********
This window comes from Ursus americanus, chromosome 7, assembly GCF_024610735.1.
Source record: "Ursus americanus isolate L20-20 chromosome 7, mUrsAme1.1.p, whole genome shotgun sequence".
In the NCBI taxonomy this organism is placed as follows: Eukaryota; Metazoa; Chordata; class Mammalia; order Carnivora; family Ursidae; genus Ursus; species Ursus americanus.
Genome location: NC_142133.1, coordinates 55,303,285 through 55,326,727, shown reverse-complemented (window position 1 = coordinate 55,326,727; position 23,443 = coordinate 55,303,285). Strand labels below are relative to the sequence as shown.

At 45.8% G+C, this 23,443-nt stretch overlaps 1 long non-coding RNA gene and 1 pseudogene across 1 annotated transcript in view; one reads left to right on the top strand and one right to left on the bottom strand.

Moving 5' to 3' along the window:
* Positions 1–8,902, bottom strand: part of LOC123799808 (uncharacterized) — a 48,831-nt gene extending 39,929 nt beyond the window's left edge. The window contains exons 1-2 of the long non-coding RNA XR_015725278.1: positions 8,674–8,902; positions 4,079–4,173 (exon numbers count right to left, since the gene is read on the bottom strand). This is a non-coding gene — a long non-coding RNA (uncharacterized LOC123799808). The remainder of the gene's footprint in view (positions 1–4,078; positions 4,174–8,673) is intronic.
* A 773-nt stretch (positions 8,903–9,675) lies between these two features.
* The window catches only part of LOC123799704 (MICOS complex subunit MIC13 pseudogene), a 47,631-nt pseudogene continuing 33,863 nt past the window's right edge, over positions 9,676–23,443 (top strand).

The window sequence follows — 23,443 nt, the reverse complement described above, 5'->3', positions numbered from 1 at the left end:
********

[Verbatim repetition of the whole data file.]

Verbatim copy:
This window comes from Ursus americanus, chromosome 7, assembly GCF_024610735.1.
Source record: "Ursus americanus isolate L20-20 chromosome 7, mUrsAme1.1.p, whole genome shotgun sequence".
In the NCBI taxonomy this organism is placed as follows: Eukaryota; Metazoa; Chordata; class Mammalia; order Carnivora; family Ursidae; genus Ursus; species Ursus americanus.
Genome location: NC_142133.1, coordinates 55,303,285 through 55,326,727, shown reverse-complemented (window position 1 = coordinate 55,326,727; position 23,443 = coordinate 55,303,285). Strand labels below are relative to the sequence as shown.

At 45.8% G+C, this 23,443-nt stretch overlaps 1 long non-coding RNA gene and 1 pseudogene across 1 annotated transcript in view; one reads left to right on the top strand and one right to left on the bottom strand.

Moving 5' to 3' along the window:
* Positions 1–8,902, bottom strand: part of LOC123799808 (uncharacterized) — a 48,831-nt gene extending 39,929 nt beyond the window's left edge. The window contains exons 1-2 of the long non-coding RNA XR_015725278.1: positions 8,674–8,902; positions 4,079–4,173 (exon numbers count right to left, since the gene is read on the bottom strand). This is a non-coding gene — a long non-coding RNA (uncharacterized LOC123799808). The remainder of the gene's footprint in view (positions 1–4,078; positions 4,174–8,673) is intronic.
* A 773-nt stretch (positions 8,903–9,675) lies between these two features.
* The window catches only part of LOC123799704 (MICOS complex subunit MIC13 pseudogene), a 47,631-nt pseudogene continuing 33,863 nt past the window's right edge, over positions 9,676–23,443 (top strand).

The window sequence follows — 23,443 nt, the reverse complement described above, 5'->3', positions numbered from 1 at the left end: